Media Jack Hammer – Okay, it may be an alarming heading, but by the end of this article you will see the relevance of it far more than you do now.
The above map illustrates an area of territory known as the Nagorno-Karabakh (a Russian-Turkish term meaning “mountainous black garden”), an enclave precariously situated along the border with bitter enemies Armenia and Azerbaijan.
The issue is that both sides claim this enclave. Before the break-up of the Soviet Union it was within the borders of Azerbaijan, but after the collapse of the USSR the Armenians in Nagorno-Karabakh (who make up the majority of the population) won a vote to break away from the Azeri side.
Entwined in this also is Iran, which have an interest in this area (particularly in preserving the status-quo), and Georgia which sits directly to its north-west.
Complicating matters, this area sits right next to the oil and gas rich Caspian Sea, which both Russia and Turkey would very much like a monopoly over. There are lucrative opportunities to build connecting pipelines, worth potentially trillions of dollars in revenue to the winning side.
When looking at the above map of this area and the complex geopolitical web that surrounds it, we immediately see the dangerous potential of miscalculation.
And his reasoning is logical. Any explosion of violence in this part of the world would draw in other powers such as Iran, Syria, France and Greece, all of whom are tied up in their respective security pacts with Turkey and Russia.
Yesterday, the leaders of Azerbaijan and Armenia met in Kazan, Russia to reach an agreement and avert such a catastrophic scenario. The talks failed, and both sides walked out.
With tensions high enough on the Turkish-Syrian border, we can be forgiven for wondering whether Turkey’s decision today to put troops on high alert had something to do with developments further north where Armenia and Azerbaijan stand poised on the brink of conflict.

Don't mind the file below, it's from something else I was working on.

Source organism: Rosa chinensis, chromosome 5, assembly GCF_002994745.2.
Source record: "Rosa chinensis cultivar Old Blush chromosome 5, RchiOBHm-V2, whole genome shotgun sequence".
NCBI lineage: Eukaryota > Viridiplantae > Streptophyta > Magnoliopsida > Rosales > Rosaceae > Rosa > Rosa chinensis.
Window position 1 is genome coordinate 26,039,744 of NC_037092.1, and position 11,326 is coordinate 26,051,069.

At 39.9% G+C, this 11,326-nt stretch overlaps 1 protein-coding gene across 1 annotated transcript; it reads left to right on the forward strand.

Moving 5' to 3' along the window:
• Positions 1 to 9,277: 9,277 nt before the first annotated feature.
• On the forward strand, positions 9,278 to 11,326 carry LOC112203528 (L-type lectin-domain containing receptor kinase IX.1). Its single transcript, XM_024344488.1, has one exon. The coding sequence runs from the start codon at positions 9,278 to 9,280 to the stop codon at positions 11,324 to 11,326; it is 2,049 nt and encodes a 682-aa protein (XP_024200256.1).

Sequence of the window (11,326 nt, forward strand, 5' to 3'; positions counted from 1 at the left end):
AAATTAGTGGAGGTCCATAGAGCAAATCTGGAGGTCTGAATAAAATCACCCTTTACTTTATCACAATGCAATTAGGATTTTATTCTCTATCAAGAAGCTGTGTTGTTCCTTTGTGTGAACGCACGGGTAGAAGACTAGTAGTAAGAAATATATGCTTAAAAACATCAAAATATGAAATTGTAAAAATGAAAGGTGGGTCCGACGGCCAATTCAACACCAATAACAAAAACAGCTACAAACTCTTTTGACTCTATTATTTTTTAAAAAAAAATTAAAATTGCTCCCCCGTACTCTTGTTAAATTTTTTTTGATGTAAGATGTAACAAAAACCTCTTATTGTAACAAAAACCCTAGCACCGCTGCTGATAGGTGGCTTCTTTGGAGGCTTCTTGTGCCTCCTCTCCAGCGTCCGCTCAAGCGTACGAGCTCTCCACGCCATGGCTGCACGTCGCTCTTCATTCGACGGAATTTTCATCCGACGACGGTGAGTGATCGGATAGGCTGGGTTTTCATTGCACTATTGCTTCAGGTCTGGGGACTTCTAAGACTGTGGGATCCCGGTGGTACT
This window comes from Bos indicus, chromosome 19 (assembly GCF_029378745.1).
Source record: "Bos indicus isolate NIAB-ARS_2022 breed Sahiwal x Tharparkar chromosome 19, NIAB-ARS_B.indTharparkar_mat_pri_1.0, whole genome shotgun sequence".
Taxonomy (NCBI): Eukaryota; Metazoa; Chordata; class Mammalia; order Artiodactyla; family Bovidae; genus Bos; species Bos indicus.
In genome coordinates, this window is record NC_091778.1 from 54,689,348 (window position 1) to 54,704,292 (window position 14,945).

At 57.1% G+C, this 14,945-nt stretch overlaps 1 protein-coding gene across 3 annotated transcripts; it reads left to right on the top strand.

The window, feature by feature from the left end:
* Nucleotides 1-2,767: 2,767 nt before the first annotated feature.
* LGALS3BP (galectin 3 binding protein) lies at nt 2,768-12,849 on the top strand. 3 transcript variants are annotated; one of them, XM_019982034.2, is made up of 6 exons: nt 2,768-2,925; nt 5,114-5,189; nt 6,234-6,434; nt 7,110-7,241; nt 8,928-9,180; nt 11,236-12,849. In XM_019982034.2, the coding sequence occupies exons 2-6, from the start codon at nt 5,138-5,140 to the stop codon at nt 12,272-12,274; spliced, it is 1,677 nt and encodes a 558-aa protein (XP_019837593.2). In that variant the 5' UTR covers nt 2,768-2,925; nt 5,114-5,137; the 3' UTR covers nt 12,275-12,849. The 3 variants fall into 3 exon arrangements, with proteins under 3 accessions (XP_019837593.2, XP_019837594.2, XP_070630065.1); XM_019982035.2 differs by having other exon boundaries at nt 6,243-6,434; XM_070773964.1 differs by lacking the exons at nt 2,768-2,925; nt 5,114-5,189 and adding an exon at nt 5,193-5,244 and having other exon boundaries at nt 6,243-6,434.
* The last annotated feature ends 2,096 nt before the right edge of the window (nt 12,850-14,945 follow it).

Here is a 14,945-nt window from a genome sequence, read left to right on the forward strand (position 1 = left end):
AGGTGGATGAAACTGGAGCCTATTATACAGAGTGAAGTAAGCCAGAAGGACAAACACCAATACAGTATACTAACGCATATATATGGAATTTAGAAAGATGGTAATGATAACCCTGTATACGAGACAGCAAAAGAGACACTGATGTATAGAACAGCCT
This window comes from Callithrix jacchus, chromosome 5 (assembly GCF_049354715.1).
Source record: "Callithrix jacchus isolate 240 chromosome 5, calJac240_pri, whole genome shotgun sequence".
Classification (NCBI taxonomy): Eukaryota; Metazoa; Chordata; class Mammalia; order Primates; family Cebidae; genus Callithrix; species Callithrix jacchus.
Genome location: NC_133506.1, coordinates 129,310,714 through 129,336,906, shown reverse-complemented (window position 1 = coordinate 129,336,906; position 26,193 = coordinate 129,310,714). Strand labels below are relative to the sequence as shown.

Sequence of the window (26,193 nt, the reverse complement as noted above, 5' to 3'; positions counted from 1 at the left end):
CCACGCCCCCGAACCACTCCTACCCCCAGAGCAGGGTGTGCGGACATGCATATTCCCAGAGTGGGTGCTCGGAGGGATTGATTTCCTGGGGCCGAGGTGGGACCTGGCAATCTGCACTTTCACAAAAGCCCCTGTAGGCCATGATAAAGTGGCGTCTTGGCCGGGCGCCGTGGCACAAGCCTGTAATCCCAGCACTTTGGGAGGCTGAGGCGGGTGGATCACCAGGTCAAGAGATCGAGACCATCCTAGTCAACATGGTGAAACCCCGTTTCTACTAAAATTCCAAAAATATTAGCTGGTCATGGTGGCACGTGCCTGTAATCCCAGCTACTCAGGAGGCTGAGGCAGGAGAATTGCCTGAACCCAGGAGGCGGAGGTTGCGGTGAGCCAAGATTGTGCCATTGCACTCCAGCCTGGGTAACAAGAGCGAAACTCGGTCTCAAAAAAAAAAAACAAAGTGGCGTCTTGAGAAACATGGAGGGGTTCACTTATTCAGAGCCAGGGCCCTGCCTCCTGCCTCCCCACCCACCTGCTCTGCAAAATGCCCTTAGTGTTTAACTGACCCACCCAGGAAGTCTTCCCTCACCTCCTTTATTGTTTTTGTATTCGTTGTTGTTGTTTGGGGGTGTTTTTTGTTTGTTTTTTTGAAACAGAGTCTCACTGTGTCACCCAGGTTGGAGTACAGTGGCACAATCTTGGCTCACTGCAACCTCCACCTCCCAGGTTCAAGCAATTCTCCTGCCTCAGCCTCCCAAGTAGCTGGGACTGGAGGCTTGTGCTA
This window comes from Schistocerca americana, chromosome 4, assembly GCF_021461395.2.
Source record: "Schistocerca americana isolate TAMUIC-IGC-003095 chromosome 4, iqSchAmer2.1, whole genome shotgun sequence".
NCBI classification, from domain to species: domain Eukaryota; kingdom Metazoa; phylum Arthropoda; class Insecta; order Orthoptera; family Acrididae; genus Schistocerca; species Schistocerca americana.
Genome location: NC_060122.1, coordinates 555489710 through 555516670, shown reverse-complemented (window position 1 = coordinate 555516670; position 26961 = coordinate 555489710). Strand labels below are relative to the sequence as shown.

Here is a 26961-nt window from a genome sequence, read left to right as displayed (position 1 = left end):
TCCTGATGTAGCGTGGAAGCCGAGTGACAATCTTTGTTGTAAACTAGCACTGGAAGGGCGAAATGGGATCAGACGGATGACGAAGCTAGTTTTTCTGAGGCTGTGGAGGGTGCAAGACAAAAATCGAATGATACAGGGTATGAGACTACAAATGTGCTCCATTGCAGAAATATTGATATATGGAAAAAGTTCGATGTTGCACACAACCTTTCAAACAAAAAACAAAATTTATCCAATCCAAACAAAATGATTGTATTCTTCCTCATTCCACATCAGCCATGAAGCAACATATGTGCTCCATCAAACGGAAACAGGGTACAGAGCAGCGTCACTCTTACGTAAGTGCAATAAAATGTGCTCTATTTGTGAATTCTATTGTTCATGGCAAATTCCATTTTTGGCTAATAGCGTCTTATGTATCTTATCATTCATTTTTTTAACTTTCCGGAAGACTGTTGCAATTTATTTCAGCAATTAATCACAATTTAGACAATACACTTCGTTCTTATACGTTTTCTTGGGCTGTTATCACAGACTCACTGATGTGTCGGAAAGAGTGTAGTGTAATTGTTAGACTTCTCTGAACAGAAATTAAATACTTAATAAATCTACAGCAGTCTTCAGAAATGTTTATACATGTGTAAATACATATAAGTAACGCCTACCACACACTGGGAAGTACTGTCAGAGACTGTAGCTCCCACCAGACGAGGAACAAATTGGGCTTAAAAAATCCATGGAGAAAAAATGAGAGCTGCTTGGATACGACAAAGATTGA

Indeed it’s worth thinking about. While the world’s attention is focused on events in Libya, Syria and Greece we may be witnessing the birth of a much more high stakes situation in this little enclave tucked away by the Caspian Sea.
The First World War began over irreconcilable differences in a very similar set of circumstances. Two tiny ethnic powder-kegs backed by large world powers in a strategic part of the world. When the war began, existing security pacts came into force and the war spread like wildfire.
The Second World War also began over the territorial disputes, but this time between larger powers (Nazi Germany and the British Empire), though the outbreak of actual fighting was due again to the same factor – intricate alliance systems in a volatile part of the world.
May this never be the case as long as we live, but a conflagration involving Turkey and Russia over this disputed territory could evolve into a Third World War, quickly spreading across the region and the broader world, thanks to existing security pacts.
But that’s the worst-case scenario. For now, the best we can hope for is that both sides take a moment of pause and remember just how the last two world wars started.